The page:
A-League transfer policy plays rich against poor

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    Joel Griffiths of the Newcastle Jets celebrates. AAP Image/Paul Miller

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    The A-League transfer market will open on January 14, a fortnight after Europe and most of the Asian leagues.

    Sydney FC coach Frank Farina has criticised this unusual timing in the wake of signing forward Joel Griffiths from Shanghai Shenhua.

    Griffiths, 33, will not be eligible to play for the Sky Blues until the Australian transfer market opens.

    Farina said off contract players should not be restricted from playing outside the transfer window:

    “I don’t agree with the window here. Joel Griffiths was off contract the 31st of December so it’s not as if he’s still contracted to a club.”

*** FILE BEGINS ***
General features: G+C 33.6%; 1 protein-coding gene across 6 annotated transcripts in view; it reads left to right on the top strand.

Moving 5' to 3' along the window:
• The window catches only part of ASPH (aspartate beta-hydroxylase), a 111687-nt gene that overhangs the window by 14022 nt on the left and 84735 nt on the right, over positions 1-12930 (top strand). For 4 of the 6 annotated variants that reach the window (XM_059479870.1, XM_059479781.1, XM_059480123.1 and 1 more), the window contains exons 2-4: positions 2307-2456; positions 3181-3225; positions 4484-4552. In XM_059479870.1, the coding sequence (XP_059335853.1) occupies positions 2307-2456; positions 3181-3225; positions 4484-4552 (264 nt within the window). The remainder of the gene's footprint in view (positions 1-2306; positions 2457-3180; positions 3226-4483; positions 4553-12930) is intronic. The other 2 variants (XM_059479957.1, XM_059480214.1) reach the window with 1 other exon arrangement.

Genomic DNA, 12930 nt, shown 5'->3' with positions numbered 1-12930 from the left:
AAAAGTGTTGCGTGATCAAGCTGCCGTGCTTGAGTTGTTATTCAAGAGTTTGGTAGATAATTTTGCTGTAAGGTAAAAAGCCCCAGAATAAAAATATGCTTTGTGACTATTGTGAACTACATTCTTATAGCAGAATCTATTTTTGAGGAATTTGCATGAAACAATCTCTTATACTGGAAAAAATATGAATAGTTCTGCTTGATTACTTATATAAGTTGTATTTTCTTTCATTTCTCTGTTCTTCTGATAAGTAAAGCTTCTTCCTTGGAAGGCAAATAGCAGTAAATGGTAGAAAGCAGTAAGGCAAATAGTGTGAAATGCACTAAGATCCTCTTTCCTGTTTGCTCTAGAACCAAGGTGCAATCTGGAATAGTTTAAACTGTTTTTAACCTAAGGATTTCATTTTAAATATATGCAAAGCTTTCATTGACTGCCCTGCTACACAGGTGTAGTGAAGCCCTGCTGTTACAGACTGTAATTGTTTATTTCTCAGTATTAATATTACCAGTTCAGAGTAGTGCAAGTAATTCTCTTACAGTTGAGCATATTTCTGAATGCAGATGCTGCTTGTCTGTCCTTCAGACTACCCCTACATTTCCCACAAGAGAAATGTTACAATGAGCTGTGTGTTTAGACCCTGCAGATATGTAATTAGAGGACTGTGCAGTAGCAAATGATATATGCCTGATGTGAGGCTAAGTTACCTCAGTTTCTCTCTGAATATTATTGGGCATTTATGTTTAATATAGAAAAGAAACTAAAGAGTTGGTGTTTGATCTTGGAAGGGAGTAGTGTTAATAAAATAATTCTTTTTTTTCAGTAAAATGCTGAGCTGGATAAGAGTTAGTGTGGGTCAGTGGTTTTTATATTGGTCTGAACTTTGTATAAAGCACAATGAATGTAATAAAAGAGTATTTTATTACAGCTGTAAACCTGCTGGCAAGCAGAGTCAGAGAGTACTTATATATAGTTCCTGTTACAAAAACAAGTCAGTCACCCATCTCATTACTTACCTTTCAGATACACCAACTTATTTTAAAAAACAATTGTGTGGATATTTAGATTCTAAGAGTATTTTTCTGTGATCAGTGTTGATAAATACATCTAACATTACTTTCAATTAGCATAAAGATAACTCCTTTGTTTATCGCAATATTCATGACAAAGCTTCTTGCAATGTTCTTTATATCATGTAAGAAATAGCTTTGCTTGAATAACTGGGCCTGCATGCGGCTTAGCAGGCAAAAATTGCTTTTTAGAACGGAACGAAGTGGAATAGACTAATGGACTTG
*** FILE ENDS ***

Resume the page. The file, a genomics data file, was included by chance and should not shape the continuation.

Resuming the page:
Farina has said that the restrictions were an unwelcome change from previous years:

    “In good faith they [the A-League] put the dates down thinking it was going to be the best thing for the league but for us, in our situation”, Farina said.

    This may be an irritation for cashed-up Sydney FC, but for poorer clubs it provides an opportunity to bring in cover after European and Asian clubs raid their playing stocks.

    A-League league chief Damien de Bohun says, “The main rationale for this change was to allow clubs to sign new players during the relevant European registration windows… While also allowing clubs to sign new players after the European registration periods close, enabling clubs to replace players that move late in the relevant transfer windows.”

    League leaders Central Coast Mariners may yet lose star players Tom Rogic and Mathew Ryan.

    Last season the Mariners crashed from Premiership triumph to finals also-rans on the back of losing crucial players in January.

    The Mariner’s F3 rivals, Newcastle Jets, also suffered decimating loses in the January 2009 transfer window, following their 2008 A-League winning jubilation.

    The Jets lost Socceroos James Holland and Mark Milligan to foreign clubs. But the real loss was none other than a certain Joel Griffiths.

    What’s the old saying? Something like what goes around…